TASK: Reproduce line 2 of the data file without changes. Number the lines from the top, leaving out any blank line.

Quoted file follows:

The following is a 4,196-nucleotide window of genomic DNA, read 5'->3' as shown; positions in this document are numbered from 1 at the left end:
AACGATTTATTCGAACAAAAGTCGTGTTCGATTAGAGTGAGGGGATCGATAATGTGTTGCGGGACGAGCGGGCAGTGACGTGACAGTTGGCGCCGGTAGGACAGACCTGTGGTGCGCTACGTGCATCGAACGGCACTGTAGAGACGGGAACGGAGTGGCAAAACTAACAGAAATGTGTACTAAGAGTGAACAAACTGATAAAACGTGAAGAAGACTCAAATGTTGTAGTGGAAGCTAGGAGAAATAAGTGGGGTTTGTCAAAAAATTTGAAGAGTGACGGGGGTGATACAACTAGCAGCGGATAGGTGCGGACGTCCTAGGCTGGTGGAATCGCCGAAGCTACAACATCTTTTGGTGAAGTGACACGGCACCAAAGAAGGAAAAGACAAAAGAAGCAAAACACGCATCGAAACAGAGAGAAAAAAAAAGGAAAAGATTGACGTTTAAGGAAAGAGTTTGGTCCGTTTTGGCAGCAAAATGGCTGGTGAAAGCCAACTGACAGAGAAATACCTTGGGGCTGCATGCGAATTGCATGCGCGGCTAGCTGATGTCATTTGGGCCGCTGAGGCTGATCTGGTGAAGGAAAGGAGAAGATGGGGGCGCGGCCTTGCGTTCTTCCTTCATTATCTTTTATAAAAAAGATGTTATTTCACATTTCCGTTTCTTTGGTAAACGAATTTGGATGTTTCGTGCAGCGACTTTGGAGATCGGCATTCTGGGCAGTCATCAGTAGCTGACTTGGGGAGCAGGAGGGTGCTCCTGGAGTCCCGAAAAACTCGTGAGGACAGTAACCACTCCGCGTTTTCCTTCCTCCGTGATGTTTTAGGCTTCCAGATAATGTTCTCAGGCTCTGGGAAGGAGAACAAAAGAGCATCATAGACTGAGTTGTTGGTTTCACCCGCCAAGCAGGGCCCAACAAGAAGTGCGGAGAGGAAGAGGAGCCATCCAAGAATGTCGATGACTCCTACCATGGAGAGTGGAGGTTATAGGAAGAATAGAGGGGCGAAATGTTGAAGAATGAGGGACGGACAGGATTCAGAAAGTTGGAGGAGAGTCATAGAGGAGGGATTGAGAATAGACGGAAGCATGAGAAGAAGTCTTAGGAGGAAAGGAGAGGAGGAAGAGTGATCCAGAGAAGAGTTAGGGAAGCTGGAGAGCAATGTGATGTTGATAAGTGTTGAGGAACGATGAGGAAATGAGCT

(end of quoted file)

AACGATTTATTCGAACAAAAGTCGTGTTCGATTAGAGTGAGGGGATCGATAATGTGTTGCGGGACGAGCGGGCAGTGACGTGACAGTTGGCGCCGGTAGGACAGACCTGTGGTGCGCTACGTGCATCGAACGGCACTGTAGAGACGGGAACGGAGTGGCAAAACTAACAGAAATGTGTACTAAGAGTGAACAAACTGATAAAACGTGAAGAAGACTCAAATGTTGTAGTGGAAGCTAGGAGAAATAAGTGGGGTTTGTCAAAAAATTTGAAGAGTGACGGGGGTGATACAACTAGCAGCGGATAGGTGCGGACGTCCTAGGCTGGTGGAATCGCCGAAGCTACAACATCTTTTGGTGAAGTGACACGGCACCAAAGAAGGAAAAGACAAAAGAAGCAAAACACGCATCGAAACAGAGAGAAAAAAAAAGGAAAAGATTGACGTTTAAGGAAAGAGTTTGGTCCGTTTTGGCAGCAAAATGGCTGGTGAAAGCCAACTGACAGAGAAATACCTTGGGGCTGCATGCGAATTGCATGCGCGGCTAGCTGATGTCATTTGGGCCGCTGAGGCTGATCTGGTGAAGGAAAGGAGAAGATGGGGGCGCGGCCTTGCGTTCTTCCTTCATTATCTTTTATAAAAAAGATGTTATTTCACATTTCCGTTTCTTTGGTAAACGAATTTGGATGTTTCGTGCAGCGACTTTGGAGATCGGCATTCTGGGCAGTCATCAGTAGCTGACTTGGGGAGCAGGAGGGTGCTCCTGGAGTCCCGAAAAACTCGTGAGGACAGTAACCACTCCGCGTTTTCCTTCCTCCGTGATGTTTTAGGCTTCCAGATAATGTTCTCAGGCTCTGGGAAGGAGAACAAAAGAGCATCATAGACTGAGTTGTTGGTTTCACCCGCCAAGCAGGGCCCAACAAGAAGTGCGGAGAGGAAGAGGAGCCATCCAAGAATGTCGATGACTCCTACCATGGAGAGTGGAGGTTATAGGAAGAATAGAGGGGCGAAATGTTGAAGAATGAGGGACGGACAGGATTCAGAAAGTTGGAGGAGAGTCATAGAGGAGGGATTGAGAATAGACGGAAGCATGAGAAGAAGTCTTAGGAGGAAAGGAGAGGAGGAAGAGTGATCCAGAGAAGAGTTAGGGAAGCTGGAGAGCAATGTGATGTTGATAAGTGTTGAGGAACGATGAGGAAATGAGCT